Understanding Weeds – How to Kill them?Written by Chris Coffman
When I was a child, I loved to pick Dandelions. The pretty yellow flowers were small, colorful, and looked nice tucked behind my ear! However, if one had popped up in front yard, my hair accessory would have been considered an atrocity!
I often feel sorry for weeds. They are plants too. In fact, if you flipped through a botany field guide, you may be surprised at plants you find classified as weeds! But simply put, a weed is really defined as a plant out of place. Clover in one persons flowing lawn may be considered fashionable, whereas on another, not. Golf greens are often covered with bentgrass, but if it crept up in some yards, it would be considered a weed. While perhaps pretty on their own, weeds stick out like a sore thumb in yards because they may be of a different color, size or texture. This is distracting from beauty of otherwise sprawling green turf. Aside from aesthetic values, weeds can also drain nutrients from grass and other plants, and this competition of resources can thin what should be lush. And what’s worse is that weeds are fighters. They can withstand conditions that your wanted greens cannot, so they are almost inevitable!
Treating weeds begins with correct identification. There are two classifications of weeds: Grassy and Broadleaf. These are further broken down into groups like perennial, biennial, and winter and summer annuals. These, as you may gave guessed, depict their growing patterns. Grassy weeds are, as they sound, like grass. However, they are unwanted grass, or grass that is growing in a different type of lawn. Some examples are annual bluegrass, barnyard grass, crabgrass, creeping bentgrass and foxtail. Broadleaf weeds may appear more to be what most people picture weed-like growth to be. Since they are broad, they are more easily distinguished. Some examples are yarrow, knotweed, chickweed, clover, ground ivy, thistle and my favorite, dandelion.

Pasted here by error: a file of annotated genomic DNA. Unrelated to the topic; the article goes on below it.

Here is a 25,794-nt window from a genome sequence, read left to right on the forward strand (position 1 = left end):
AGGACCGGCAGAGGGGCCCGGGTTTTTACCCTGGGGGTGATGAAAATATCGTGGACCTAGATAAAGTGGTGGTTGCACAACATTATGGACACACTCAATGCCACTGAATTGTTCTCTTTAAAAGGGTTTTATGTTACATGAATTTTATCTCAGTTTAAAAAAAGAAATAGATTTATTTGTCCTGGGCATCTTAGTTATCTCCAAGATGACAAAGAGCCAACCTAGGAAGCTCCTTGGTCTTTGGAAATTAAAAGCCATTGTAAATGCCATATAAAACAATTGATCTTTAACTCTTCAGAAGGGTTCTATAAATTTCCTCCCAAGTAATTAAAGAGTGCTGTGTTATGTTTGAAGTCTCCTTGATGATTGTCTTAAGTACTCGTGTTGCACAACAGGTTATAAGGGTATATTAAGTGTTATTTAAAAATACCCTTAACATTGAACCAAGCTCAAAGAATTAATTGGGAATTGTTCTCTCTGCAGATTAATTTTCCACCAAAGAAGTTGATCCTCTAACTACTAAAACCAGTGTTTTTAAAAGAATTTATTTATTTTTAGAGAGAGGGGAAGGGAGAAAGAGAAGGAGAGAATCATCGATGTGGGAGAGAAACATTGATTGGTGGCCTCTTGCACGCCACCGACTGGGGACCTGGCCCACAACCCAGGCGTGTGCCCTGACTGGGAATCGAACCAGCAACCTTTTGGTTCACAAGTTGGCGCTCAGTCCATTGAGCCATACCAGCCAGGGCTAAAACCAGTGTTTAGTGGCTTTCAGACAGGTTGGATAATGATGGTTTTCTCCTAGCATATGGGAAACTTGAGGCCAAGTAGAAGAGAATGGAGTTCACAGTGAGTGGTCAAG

Once you understand what is growing in your lawn and decide that it is unwanted, you can treat it and/or control it. Weeds can actually be controlled by your lawn care maintenance. If you maintain a dense and vigorously growing lawn, you are already combating problem. Weeds can be a sign of underlying problems in environment beneath. So by just killing them, you are simply putting on a band-aid, not solving problem. For example, some weeds grow in situations of compacted soil, such as knotweed. You can also control growth by taking better care of grass, rather than focus on weeds. You can raise or lower mowing height, change frequency of mowing and changing amount of time between irrigating. Also, you can increase or decrease application of fertilizer and aerify soil. This will maintain better grass, thus keeping growth dense and vigorous, which as discussed above, does not attract weeds.
Fertilizing Your Lawn Written by Chris Coffman
Your lawn takes nutrients out of soil that it is bedded in and uses these nutrients to aid its growth. If your soil lacks these nutrients your lawn will ultimately suffer. So while fertilizing makes your lawn greener it also provides a top of any nutrients that your soil is lacking helping grass to grow. When nutrients are available, lawn develops healthier roots which invariably grow deeper allowing lawn to draw upon water and nutrients in soil. Furthermore, deep roots reduce thatch and browning. Finally, fertilizer contains nutrients that grass needs to resist disease and drought.
Fertilizers also offer additional benefit of including chemicals to inhibit or kill weeds. The three primary nutrients in a fertilizer are Nitrogen, Phosphorous and Potassium. Each element has its own affect upon grass. Nitrogen stimulates grass growth and greening. Phosphorous stimulates development of roots and seedlings. Potassium promotes disease and drought resistance.
As weather changes, so too does your lawn have changing needs. In heat of summer, your lawn needs water and little else. In order to survive cold weather, your lawn needs to have healthy roots and so a fertilizer to promote root growth should be applied before cold weather sets in. At other times of year your lawn needs nutrients to enable growth and greening. Weeds also have their own growing seasons so you should fertilize at beginning of various weed growth seasons.